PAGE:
PA ANALYSIS: Should bears buy bond proxies on weakness?

If a week is a long time in politics, then in markets it can make or break a trader, while heightening the contrarian instincts of investors with a longer-term view.

PA ANALYSIS: Should bears buy bond proxies on weakness?


In the days since we woke up to the realities of President Trump, markets have indeed moved in mysterious ways.

As Oaktree Capital’s renowned bond investor Howard Marks asked: “How could the expectation of a Clinton victory make stock prices rise, and then the reality of her defeat make them rise further?”

While all logic tends to go out of the window when making market predictions, there are nevertheless good reasons for a rally.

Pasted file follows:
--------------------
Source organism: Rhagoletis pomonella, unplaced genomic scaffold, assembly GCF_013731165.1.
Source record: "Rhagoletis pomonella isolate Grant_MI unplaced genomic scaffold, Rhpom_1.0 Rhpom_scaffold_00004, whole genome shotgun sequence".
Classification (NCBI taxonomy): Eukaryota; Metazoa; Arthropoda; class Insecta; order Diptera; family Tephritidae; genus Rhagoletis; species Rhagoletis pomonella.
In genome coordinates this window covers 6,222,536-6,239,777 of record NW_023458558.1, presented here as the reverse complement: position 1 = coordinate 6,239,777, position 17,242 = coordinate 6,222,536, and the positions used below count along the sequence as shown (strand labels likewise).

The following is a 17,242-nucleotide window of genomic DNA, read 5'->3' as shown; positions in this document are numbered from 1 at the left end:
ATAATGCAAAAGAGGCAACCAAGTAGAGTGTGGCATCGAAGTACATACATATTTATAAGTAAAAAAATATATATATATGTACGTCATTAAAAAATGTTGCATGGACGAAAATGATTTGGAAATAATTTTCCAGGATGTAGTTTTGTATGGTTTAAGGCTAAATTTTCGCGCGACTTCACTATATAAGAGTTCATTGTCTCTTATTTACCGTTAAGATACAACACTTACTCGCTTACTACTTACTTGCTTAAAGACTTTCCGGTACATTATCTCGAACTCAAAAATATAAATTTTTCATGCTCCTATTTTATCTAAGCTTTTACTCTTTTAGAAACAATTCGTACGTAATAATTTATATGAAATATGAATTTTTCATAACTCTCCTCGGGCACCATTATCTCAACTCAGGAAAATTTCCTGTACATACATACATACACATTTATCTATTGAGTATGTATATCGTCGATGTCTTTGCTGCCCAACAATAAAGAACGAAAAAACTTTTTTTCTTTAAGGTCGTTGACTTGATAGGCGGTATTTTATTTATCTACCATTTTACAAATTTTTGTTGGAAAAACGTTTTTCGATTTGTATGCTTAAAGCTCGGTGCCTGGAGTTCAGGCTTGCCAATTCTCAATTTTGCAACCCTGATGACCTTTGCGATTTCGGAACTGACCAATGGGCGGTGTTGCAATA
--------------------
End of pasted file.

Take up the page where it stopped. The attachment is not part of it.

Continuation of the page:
Marks is intrigued by Trump’s pro-business agenda, including reduced income tax rates on corporations and big earners and tax ‘holidays’ for corporations bringing in profits stranded abroad.

There are also promises of a reduction in business regulation, with less pressure on healthcare companies to cut prices and a softer stance on banks. Predictably, both sectors rallied immediately following the election result.

Says Marks: “At the bottom line – if everything works as promised – there will be massive fiscal stimulus; big increases in GDP growth, corporate profits and jobs; higher inflation than otherwise would have been the case; a big increase in the national debt; and more of everything for everybody”.

It’s hardly a contrarian view to suggest that one or two, or indeed all of these policies and predictions will backfire, and there are plenty of commentators nervous of a possible global recession in the next 18 months.